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"We were the best players in the world and they were calling us amateurs; we fought like crazy" - Billie Jean King opens up about her battle for equality in tennis

BNP Paribas WTA Finals: Singapore 2014 - Day Four
Billie Jean king at the BNP Paribas WTA Finals: Singapore 2014 - Day Four.

Billie Jean King recently reflected on her playing days, a big part of which was her fight for equality between men's and women's tennis. King is known to be a pioneer in the battle for equal pay in the sport. She shed more light on the same and also her efforts to get tennis recognized as a professional sport back in the day.

King sat down for a discussion with a few other tennis players, including Serena Williams, Borna Coric, and Reilly Opelka, for tennis racket manufacturer Wilson Tennis. They discussed all things tennis over dinner, during which King went down memory lane and spoke about the challenges she faced as a professional tennis player.

While there were many challenges, King explained how the fact that tennis was considered an amateur sport in the 1960s was a major hindrance. Being called "amateur players" despite being the best tennis players in the world did not go down well with King and her colleagues, who "fought like crazy" back then.

"In the old days, 75 percent of the tournaments were played on grass, so you guys are experiencing the opposite of what my generation experienced and the generations before me experienced. I only made 14 dollars a day, so it was very different," Billie Jean King said to the younger players sitting beside her during the discussion.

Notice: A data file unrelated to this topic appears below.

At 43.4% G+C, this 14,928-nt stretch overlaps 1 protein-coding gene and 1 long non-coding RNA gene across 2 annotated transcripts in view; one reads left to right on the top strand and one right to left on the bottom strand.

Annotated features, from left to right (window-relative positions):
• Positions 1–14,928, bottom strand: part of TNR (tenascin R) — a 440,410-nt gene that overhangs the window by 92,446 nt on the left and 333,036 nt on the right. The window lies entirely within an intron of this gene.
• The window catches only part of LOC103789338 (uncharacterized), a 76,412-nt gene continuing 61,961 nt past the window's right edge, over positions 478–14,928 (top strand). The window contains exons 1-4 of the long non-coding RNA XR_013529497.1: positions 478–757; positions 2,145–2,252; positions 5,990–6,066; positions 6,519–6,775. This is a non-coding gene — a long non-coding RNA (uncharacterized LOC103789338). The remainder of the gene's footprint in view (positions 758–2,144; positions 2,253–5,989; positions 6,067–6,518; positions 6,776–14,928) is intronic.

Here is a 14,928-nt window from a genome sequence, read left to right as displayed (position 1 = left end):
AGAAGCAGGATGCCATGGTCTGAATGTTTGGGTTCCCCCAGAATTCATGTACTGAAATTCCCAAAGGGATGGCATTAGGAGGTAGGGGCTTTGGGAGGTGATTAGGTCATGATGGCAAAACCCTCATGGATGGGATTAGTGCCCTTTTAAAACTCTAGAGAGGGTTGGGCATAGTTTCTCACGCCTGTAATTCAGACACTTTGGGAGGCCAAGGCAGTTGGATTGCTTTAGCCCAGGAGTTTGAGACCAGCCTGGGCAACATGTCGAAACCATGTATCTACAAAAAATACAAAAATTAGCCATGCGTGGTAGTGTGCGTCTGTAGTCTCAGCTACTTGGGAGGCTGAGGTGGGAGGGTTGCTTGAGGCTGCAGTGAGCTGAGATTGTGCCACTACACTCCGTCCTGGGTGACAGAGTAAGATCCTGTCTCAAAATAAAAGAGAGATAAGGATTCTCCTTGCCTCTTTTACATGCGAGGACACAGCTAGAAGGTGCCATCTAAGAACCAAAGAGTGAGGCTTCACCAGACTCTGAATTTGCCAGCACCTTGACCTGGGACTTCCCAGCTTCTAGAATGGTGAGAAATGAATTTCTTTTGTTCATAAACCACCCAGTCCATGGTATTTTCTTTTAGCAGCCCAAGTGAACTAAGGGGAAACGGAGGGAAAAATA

"We were the best players in the world and they were calling us amateurs. Amateur means it's a hobby and pro means you're really good. So we fought, during the 60s we fought like crazy to have a pro sport," King added.

While the battle to get tennis recognized as a pro sport was still on, King was presented with another challenge, that of equal pay. The challenge first came to light when she learned that she was given considerably less prize money than her male counterpart Rod Laver for winning Wimbledon.

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"Rod Laver won 2000 pounds and I won 750 pounds; I had two fights now" - Billie Jean King

Billie Jean King and Rod Laver at The Championships - Wimbledon 2018.
Billie Jean King and Rod Laver at The Championships - Wimbledon 2018.

Billie Jean King revealed that she was once paid a mere 750 pounds for winning Wimbledon, while Rod Laver, who was the men's singles champion that same year, was paid 2,000 pounds. That was when she realized she had another fight on her hands. King went on to appreciate the fact that things have improved for the current generation of players, and further stated that she and other players of her generation fought hard to ensure exactly that.

"In 1960s, at Wimbledon, Rod Laver won 2000 pounds and I won 750 pounds, so I went, 'Oh no, I have two fights. To have the place to play and to make more money.' It's been a long journey but I'm really happy you guys don't have to put up with that. What we fought for was for future generations not to deal with what we were dealing with," Billie Jean King said.

King's work promoting equality in tennis has brought about a lot of positive changes in the sport over the years. There is still a long way to go for equal prize money in tennis across tournaments and King continues to be a vocal champion for the same.

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Edited by Nihal Taraporvala
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